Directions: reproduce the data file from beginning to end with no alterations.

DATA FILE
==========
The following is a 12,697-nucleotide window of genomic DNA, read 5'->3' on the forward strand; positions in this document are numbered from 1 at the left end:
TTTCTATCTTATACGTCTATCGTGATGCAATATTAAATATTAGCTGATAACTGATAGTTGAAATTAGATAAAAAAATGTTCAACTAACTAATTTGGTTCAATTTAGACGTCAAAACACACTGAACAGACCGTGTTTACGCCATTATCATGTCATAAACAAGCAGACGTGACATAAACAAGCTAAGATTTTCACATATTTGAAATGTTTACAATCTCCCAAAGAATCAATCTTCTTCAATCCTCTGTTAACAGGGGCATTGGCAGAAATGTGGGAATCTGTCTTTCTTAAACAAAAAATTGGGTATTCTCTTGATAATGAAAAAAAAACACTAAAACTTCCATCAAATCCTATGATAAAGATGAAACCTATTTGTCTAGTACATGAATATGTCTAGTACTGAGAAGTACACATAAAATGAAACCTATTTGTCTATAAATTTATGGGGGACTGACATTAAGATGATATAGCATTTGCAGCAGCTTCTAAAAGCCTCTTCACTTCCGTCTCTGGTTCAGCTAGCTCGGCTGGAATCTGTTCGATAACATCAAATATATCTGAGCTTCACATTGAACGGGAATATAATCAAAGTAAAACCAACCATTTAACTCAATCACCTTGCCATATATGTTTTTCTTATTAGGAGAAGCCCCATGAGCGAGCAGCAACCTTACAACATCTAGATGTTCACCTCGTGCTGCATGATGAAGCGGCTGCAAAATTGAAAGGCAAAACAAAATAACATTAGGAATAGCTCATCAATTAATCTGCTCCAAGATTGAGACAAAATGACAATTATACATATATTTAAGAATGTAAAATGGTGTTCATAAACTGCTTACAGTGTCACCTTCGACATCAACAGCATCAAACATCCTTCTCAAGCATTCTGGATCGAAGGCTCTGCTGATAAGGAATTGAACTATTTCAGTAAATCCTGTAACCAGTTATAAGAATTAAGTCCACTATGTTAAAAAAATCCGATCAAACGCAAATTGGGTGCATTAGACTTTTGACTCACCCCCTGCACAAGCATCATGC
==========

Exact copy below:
The following is a 12,697-nucleotide window of genomic DNA, read 5'->3' on the forward strand; positions in this document are numbered from 1 at the left end:
TTTCTATCTTATACGTCTATCGTGATGCAATATTAAATATTAGCTGATAACTGATAGTTGAAATTAGATAAAAAAATGTTCAACTAACTAATTTGGTTCAATTTAGACGTCAAAACACACTGAACAGACCGTGTTTACGCCATTATCATGTCATAAACAAGCAGACGTGACATAAACAAGCTAAGATTTTCACATATTTGAAATGTTTACAATCTCCCAAAGAATCAATCTTCTTCAATCCTCTGTTAACAGGGGCATTGGCAGAAATGTGGGAATCTGTCTTTCTTAAACAAAAAATTGGGTATTCTCTTGATAATGAAAAAAAAACACTAAAACTTCCATCAAATCCTATGATAAAGATGAAACCTATTTGTCTAGTACATGAATATGTCTAGTACTGAGAAGTACACATAAAATGAAACCTATTTGTCTATAAATTTATGGGGGACTGACATTAAGATGATATAGCATTTGCAGCAGCTTCTAAAAGCCTCTTCACTTCCGTCTCTGGTTCAGCTAGCTCGGCTGGAATCTGTTCGATAACATCAAATATATCTGAGCTTCACATTGAACGGGAATATAATCAAAGTAAAACCAACCATTTAACTCAATCACCTTGCCATATATGTTTTTCTTATTAGGAGAAGCCCCATGAGCGAGCAGCAACCTTACAACATCTAGATGTTCACCTCGTGCTGCATGATGAAGCGGCTGCAAAATTGAAAGGCAAAACAAAATAACATTAGGAATAGCTCATCAATTAATCTGCTCCAAGATTGAGACAAAATGACAATTATACATATATTTAAGAATGTAAAATGGTGTTCATAAACTGCTTACAGTGTCACCTTCGACATCAACAGCATCAAACATCCTTCTCAAGCATTCTGGATCGAAGGCTCTGCTGATAAGGAATTGAACTATTTCAGTAAATCCTGTAACCAGTTATAAGAATTAAGTCCACTATGTTAAAAAAATCCGATCAAACGCAAATTGGGTGCATTAGACTTTTGACTCACCCCCTGCACAAGCATCATGC